"Only the extremely ignorant or the extremely wise can resist change." -- Socrates
If we've heard it once -- and we've all heard it once -- we've heard it one-point-three million times:
Characters need to face significant growth by the end of a novel.
Well, sure. I'm not denying that. After all, if Scrooge had been a total cad at the end of A Christmas Carol and let Tiny Tim ("God blesh us, ev'ry one!") die, the story probably wouldn't make such a warm, fuzzy Christmas movie/play.
Not all characters are Scrooge, you know what I'm saying?
Characters need to change. Like Socrates said, only morons and brilliant people resist change -- and a lot of main characters don't fully fit into either category. Practically everything that makes characters themselves are their personalities, actions, reactions, quirks. And if you remove all of those traits from the equation, what's left?
A boring imposter-of-the-original character that, quite frankly, I don't want to read about.
Example time -- and that means if you haven't read the books about the bolded characters, I don't know if you'll want to read their paragraphs. I'm not spoiling plot events, exactly, but I do go through the character growth in the books.
Artemis Fowl changed throughout his series, making friend and becoming less cold and ruthless. But he's still sly and calculating, and unafraid of lying or manipulation. If he'd become a total softie throughout the books, I wouldn't like his character anymore (because really, he's really more interesting when he's being cold and ruthless).
Maximum Ride became softer throughout her series, too. Sometimes against her will, she became warmer, friendlier, and more emotional. She isn't always exactly happy about these developments, but her character has changed -- grown -- so she deals. I don't always like Max's weaker side -- slightly annoying, if you catch my drift. I'm the tough one, I don't know why I'm crying, I can count the times I've cried in front of these kids on one hand, blah, blah, blah. But it's usually fine.
Tally Youngblood (Uglies series) -- okay, this one's kind of a doozy, and it's not even completely Tally's fault. (This one actually has spoilers. Close your eyes if necessary.) In Uglies, thanks to society standards, Tally considered herself worthless and hideous, but knew she'd be amazing once she got the pretty-making operation for her sixteenth birthday. By the end of the book, after a nice little visit with some rebels, she decides she doesn't need any operation and that real is beautiful. However, she also volunteers to be turned pretty so she can test a cure -- and thanks to the surgery, forgets all about her whole "natural beauty/brainwashing is bad" epiphany. She's a vapid, self-absorbed pretty now. Once she gets the cure -- cough -- she's back to her pre-surgery, post-Smoke self again. Then she gets turned into a Special, and she's arrogant, ruthless, and cold, determined to keep everything under the city's control. She cures herself from being Special and finally finds her own way of thinking, free from any surgery or city-manufactured thinking. Major growth-rollercoaster there. Three- steps-forward-four-steps back-five-steps-forward kind of thing, yes? Even though I halfway hate Tally for what she inadverently did to Zane (who's one of my listed Favorites), I still like her and her growth arc okay.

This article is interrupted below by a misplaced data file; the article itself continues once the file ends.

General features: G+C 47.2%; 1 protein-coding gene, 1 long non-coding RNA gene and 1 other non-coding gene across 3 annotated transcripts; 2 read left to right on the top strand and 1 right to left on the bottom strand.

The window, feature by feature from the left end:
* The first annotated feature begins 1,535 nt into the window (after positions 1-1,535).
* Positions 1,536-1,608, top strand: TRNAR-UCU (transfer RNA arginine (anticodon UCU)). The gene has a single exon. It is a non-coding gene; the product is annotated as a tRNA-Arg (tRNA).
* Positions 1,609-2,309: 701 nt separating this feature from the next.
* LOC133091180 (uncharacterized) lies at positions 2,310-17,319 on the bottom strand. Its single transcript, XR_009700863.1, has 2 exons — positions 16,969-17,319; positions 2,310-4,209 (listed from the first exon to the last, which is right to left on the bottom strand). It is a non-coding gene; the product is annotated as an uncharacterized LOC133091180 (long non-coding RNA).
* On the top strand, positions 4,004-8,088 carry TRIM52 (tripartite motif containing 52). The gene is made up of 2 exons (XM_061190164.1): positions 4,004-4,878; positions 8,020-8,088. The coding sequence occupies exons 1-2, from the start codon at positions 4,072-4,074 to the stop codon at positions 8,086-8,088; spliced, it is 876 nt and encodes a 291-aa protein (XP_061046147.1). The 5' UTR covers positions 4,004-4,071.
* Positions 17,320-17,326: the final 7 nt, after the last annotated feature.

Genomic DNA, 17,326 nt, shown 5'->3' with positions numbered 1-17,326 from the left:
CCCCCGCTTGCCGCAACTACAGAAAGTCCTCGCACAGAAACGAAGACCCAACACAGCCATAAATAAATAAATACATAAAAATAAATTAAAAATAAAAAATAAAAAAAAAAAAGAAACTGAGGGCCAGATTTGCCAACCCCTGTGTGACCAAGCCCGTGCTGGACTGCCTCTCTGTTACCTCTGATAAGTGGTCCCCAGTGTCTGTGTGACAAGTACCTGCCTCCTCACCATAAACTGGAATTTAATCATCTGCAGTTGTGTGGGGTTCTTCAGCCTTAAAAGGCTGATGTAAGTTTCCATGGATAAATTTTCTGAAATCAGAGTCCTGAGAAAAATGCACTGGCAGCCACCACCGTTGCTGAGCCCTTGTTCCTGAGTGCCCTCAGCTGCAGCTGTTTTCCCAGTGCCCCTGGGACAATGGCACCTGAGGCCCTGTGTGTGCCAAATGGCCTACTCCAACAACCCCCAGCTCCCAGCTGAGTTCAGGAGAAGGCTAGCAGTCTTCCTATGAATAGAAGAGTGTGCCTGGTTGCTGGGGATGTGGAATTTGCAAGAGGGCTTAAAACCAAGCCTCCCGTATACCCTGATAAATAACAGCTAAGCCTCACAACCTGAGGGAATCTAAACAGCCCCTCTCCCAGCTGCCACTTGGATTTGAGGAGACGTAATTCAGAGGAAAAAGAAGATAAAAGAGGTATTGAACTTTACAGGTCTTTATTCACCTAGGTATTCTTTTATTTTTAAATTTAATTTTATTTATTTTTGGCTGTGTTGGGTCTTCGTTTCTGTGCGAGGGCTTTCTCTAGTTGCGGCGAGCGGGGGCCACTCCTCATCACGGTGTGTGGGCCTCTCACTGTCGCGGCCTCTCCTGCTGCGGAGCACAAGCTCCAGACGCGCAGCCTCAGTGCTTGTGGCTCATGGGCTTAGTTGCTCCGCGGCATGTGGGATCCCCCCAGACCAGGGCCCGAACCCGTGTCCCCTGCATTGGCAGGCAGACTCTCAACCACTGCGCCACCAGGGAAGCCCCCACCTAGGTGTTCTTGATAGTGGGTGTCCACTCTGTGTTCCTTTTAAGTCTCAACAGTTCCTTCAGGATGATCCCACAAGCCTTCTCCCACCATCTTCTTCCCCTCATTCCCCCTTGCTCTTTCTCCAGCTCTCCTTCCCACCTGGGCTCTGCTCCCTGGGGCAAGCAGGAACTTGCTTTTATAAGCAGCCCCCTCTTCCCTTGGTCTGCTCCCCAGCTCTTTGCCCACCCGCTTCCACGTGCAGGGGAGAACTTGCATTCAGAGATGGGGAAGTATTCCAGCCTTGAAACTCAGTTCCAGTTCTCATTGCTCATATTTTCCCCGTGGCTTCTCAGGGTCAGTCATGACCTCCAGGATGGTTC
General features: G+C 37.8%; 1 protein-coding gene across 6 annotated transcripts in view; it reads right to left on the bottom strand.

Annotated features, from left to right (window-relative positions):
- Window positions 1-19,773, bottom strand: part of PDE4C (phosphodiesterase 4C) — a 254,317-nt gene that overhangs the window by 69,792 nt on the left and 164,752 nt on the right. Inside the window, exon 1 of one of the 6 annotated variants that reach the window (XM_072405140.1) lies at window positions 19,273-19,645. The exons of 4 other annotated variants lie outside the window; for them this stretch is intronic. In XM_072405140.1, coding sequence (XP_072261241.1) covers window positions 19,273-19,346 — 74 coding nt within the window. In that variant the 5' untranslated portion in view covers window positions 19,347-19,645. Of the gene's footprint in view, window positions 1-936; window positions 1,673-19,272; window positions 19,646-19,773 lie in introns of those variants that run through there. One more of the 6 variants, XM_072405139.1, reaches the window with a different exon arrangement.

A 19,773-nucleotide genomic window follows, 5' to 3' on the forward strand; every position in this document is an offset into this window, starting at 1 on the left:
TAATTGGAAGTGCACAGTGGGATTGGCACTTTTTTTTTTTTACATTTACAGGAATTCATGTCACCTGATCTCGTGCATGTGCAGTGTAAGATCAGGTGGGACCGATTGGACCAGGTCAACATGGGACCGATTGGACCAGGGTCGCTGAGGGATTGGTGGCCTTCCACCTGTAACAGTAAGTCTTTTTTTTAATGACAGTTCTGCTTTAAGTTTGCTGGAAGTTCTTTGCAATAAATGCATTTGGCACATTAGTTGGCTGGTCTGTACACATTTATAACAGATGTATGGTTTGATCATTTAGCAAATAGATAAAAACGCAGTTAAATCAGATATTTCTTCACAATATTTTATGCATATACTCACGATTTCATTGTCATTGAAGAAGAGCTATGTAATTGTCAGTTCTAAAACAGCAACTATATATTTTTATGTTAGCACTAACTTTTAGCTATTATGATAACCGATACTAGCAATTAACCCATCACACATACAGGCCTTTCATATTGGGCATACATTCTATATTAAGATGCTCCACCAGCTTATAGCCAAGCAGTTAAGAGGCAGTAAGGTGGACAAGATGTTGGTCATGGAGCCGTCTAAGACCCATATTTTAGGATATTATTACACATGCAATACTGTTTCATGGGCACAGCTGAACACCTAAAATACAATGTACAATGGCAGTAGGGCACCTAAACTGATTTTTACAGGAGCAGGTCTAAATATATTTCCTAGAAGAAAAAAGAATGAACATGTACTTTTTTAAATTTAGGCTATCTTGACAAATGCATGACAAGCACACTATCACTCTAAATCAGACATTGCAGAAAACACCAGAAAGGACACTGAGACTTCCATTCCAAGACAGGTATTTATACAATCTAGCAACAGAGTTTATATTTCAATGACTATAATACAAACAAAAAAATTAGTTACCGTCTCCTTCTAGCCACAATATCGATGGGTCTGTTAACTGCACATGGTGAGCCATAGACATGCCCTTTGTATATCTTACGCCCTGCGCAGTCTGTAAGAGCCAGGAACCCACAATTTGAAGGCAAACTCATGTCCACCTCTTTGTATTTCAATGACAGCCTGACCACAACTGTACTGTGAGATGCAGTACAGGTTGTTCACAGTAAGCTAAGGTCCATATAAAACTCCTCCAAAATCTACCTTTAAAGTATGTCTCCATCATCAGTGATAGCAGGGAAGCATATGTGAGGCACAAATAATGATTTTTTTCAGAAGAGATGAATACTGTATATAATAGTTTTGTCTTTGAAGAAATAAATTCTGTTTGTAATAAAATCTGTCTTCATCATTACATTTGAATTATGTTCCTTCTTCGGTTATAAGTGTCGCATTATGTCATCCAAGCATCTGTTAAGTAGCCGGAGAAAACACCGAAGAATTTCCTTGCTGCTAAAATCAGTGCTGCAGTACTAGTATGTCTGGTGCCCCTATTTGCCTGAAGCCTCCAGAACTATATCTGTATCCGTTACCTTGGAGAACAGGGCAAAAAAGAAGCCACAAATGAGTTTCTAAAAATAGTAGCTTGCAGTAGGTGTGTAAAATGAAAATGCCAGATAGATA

Katniss Everdeen (The Hunger Games) used to be a happy little girl. Then her dad got blown up and her mom turned worthless. It was up to Katniss to ensure her and her little sister's survival, and she ended up cold and hard, a total survivor. (Spoilers coming from here on out.) She ended up softening a tad around Peeta, then slightly insane after her sister's death, and back to her normal, less-distant self again. One could definitely say her growth arc is more of a wave, though not as erratic as Tally's.
Dustfinger (Inkheart) was a roaming fire-eater in his own world. He had a wife, two daughters, and a stellar way with flames -- and then Mo read him out of his world. To get back home, Dustfinger's willing to lie, cheat, steal, manipulate, and generally throw morals out the window. But he's only doing it to get to his family again, and he tries to fix the problems his double-crossing starts. Basically, he's good if you're helping him, bad if you're not, a character with flexible morals and a generally good heart. (He's a Favorite, too.)
Characters usually change in their stories -- sometimes drastically, sometimes subtly -- but not too much. Because if they do, they lose what makes them them. I'm not saying your Twihard-axe-murderer protagonist should still be going around chopping people up at the end of the book(s) -- certainly that first bit needs to change. But maybe your jewelry thief should still have a weakness for emeralds; maybe your MC still chews other characters out. (Lame examples there, I know. Oh well.)
Do you agree with this, or are you for the characters being reformed by the end of the story?